• In 2005, Metrodome released "Transformers: The Movie - Reconstructed", a new version of the film designed to expose as much of the animated picture as possible. This, however, only resulted in exposing the rough, unfinished edges of the animation, and an overly pale remaster was compounded by excessive interlacing due to an unnecessary NTSC to PAL transfer. This, coupled with a 5.1 remix from Magno Sound, featuring the same extra sound effects that they added to Rhino's season box sets, made this release both controversial and disappointing to many. This was the first time that the US version of the movie was released in the UK, and the first to feature the US poster art as a cover (although a Silverscreen store exclusive version of the disc included a reversible cover with the UK poster art as well). Extras include trailers, TV spots, the character biographies from the Madman release, and a subtitled version of "Four Warriors Come out of the Sky".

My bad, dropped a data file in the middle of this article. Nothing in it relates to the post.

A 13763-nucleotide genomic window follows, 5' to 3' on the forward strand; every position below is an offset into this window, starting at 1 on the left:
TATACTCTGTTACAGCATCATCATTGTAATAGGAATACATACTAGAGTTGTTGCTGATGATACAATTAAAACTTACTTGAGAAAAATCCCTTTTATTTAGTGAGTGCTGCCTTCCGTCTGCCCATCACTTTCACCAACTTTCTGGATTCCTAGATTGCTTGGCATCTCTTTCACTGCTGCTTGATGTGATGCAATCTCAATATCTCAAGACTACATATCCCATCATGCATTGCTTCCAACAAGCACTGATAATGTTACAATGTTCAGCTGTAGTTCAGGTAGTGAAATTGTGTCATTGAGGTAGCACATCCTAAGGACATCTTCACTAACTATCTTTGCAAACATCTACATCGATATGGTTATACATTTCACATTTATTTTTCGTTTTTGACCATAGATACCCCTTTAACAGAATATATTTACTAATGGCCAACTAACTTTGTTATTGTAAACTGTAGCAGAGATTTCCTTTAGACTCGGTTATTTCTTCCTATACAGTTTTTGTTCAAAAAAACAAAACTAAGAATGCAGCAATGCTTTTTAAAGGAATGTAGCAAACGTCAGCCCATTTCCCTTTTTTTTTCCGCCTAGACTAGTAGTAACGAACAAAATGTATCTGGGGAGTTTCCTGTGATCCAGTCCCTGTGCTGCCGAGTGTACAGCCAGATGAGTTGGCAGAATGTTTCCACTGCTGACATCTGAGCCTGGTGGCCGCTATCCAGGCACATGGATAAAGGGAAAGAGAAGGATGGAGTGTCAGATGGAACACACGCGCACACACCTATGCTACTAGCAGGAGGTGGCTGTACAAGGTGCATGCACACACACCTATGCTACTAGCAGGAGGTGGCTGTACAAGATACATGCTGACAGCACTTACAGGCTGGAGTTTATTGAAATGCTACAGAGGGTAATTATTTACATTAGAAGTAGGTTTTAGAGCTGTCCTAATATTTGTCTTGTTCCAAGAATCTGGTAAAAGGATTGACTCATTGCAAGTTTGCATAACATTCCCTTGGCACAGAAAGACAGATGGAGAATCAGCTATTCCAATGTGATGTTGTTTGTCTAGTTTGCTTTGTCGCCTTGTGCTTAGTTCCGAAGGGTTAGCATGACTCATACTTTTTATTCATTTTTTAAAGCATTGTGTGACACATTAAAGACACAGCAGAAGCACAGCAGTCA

Tftm sony covers

Sony's covers, by Don Figueroa.

  • For the movie's 20th anniversary in 2006, new license holder Sony BMG released a two-disc special edition of the film, featuring both a high-quality widescreen remaster and the original fullscreen version, audio commentaries from crew and fans, several new featurettes interviewing those involved in the movie's production, storyboards, tv spots, American and Japanese commercials and more. Most notably, this version included the first Western release of "Scramble City", albeit silent and unsubtitled, featuring only audio commentary. This release featured two covers by Don Figueroa: one is of the '84-'85 cast that appear in the movie, and one is of the movie's new characters, available either as a lenticular hologram that switches between the two, or as a reversible sleeve with the images printed on either side.